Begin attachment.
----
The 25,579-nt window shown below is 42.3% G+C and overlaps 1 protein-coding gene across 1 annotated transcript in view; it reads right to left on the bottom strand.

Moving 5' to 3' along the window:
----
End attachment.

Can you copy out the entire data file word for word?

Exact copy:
The 25,579-nt window shown below is 42.3% G+C and overlaps 1 protein-coding gene across 1 annotated transcript in view; it reads right to left on the bottom strand.

Moving 5' to 3' along the window: